New Jersey Embryonic Stem Cell Research Funding Shrinks Significantly

Bioethics   |   Steven Ertelt   |   Aug 3, 2005   |   9:00AM   |   WASHINGTON, DC

New Jersey Embryonic Stem Cell Research Funding Shrinks Significantly Email this article
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by Steven Ertelt Editor
August 3, 2005

Trenton, NJ ( — Acting New Jersey Gov. Richard Codey has shrunk the size of his proposal for use state taxpayer dollars for embryonic stem cell research. Yesterday, he announced that that $10.5 million in state funds would be made available — a far cry from the $380 million he first proposed.

The amount is hidden in a state budget that took effect on July 1 and is even far less than the $150 million state lawmakers were proposing as a compromise for simply building the Stem Cell Institute that Cody pushed during the budget negotiations in June. Once completed it would be based in New Brunswick.

Election year politics and a budget crunch made state lawmakers wary of spending so much on the unproven research, though the issue could come up during the lame duck session following November’s elections.

In a telephone interview with the Philadelphia Inquirer newspaper, Codey said the $10.5 million "shows that we’re still moving forward and that we’re still a player in this industry throughout the country."

"I’m hopeful both pieces of legislation — the [$230 million] bond referendum and the money for the building — will be successful in the lame duck," he added.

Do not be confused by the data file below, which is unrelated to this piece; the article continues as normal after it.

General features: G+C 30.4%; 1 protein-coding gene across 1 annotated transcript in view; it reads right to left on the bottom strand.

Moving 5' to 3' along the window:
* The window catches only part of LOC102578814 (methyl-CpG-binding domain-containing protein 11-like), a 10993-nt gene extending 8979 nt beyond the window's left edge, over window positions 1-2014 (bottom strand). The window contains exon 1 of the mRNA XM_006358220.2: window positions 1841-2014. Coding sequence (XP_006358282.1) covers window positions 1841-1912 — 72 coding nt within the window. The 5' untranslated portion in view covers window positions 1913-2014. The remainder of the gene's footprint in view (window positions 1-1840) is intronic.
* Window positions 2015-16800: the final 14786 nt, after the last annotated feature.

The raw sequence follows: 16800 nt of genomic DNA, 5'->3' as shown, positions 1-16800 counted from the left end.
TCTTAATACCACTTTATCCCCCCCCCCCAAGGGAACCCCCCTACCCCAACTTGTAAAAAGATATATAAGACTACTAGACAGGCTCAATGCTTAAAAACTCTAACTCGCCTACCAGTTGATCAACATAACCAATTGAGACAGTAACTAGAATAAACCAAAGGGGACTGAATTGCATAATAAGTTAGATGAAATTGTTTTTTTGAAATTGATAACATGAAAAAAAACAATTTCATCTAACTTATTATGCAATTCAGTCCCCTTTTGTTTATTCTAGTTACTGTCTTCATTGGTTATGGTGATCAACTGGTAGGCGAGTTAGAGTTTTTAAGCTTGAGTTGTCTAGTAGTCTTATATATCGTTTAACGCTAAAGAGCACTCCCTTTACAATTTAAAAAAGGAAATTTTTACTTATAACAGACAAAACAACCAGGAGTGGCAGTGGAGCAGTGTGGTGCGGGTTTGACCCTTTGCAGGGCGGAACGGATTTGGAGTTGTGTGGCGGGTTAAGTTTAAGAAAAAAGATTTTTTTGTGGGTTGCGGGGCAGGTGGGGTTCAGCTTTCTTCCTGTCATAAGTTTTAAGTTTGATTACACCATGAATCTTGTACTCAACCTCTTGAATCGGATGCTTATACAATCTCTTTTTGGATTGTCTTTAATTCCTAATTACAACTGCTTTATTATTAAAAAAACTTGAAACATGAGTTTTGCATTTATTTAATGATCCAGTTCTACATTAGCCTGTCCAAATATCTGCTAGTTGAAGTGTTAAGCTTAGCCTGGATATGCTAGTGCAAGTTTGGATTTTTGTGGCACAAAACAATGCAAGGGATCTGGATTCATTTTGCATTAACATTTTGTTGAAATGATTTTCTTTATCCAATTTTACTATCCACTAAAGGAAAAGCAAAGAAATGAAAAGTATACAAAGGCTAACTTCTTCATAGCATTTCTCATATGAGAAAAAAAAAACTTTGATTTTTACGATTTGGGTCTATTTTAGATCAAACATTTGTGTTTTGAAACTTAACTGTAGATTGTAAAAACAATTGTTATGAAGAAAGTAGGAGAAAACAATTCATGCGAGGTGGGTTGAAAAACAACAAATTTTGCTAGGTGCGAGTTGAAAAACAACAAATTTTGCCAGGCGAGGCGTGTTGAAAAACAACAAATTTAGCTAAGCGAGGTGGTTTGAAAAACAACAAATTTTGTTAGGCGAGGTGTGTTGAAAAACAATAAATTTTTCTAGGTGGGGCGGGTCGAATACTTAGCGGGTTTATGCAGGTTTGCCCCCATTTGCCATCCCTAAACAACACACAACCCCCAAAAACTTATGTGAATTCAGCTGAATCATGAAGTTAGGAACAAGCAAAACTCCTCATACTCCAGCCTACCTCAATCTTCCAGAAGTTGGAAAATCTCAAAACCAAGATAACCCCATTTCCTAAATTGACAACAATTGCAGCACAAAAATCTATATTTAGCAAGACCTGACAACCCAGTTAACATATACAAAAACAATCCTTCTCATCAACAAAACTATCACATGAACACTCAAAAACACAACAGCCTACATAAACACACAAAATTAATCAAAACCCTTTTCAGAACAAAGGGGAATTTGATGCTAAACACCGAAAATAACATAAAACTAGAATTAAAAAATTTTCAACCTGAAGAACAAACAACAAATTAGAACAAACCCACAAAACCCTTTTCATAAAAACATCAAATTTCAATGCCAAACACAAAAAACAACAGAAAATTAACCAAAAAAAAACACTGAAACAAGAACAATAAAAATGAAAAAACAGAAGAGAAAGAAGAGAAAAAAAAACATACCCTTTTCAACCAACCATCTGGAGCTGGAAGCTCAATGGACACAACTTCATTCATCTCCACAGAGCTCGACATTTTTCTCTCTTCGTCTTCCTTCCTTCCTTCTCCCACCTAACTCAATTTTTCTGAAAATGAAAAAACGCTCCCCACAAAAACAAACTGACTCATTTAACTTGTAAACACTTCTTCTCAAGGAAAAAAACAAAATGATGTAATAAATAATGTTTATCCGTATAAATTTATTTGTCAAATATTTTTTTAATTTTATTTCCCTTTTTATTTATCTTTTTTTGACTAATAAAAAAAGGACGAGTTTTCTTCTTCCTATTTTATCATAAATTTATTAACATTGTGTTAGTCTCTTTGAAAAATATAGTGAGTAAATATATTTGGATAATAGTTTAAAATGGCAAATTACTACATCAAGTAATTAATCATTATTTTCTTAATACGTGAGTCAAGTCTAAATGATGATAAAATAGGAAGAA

Neither the state House nor the Senate voted on the $230 million proposal for a bond referendum to build the state’s stem cell research center. Pro-life groups have said they would take such legislation to court.

According to the Inquirer, $5.5 million of the $10.5 million package will go towards building the center and the remainder will be used for grants for scientists. Applications will be mailed this month and grants awarded by the end of the year.

Codey’s proposal also upsets many in the scientific and medical communities.

Dr. Aulita Eck, an internal medicine specialist, says, "There are hundreds and hundreds of uses of adult or non-embryonic stem cells. Why [Codey] would be pouring our good, hard-earned New Jersey tax dollars into embryonic stem cell research is beyond me."

Marie Tasy, director of New Jersey Right to Life added that "embryonic stem cell research has not yielded one cure."

New Jersey faces a $4 billion deficit and that was on the minds of many lawmakers when addressing the research funding request.

A January poll by Quinnipiac University found that 68 percent of New Jersey residents back stem cell research in general, but only 47 percent support using taxpayer funds to pay for it.

Related web sites:
New Jersey Right to Life –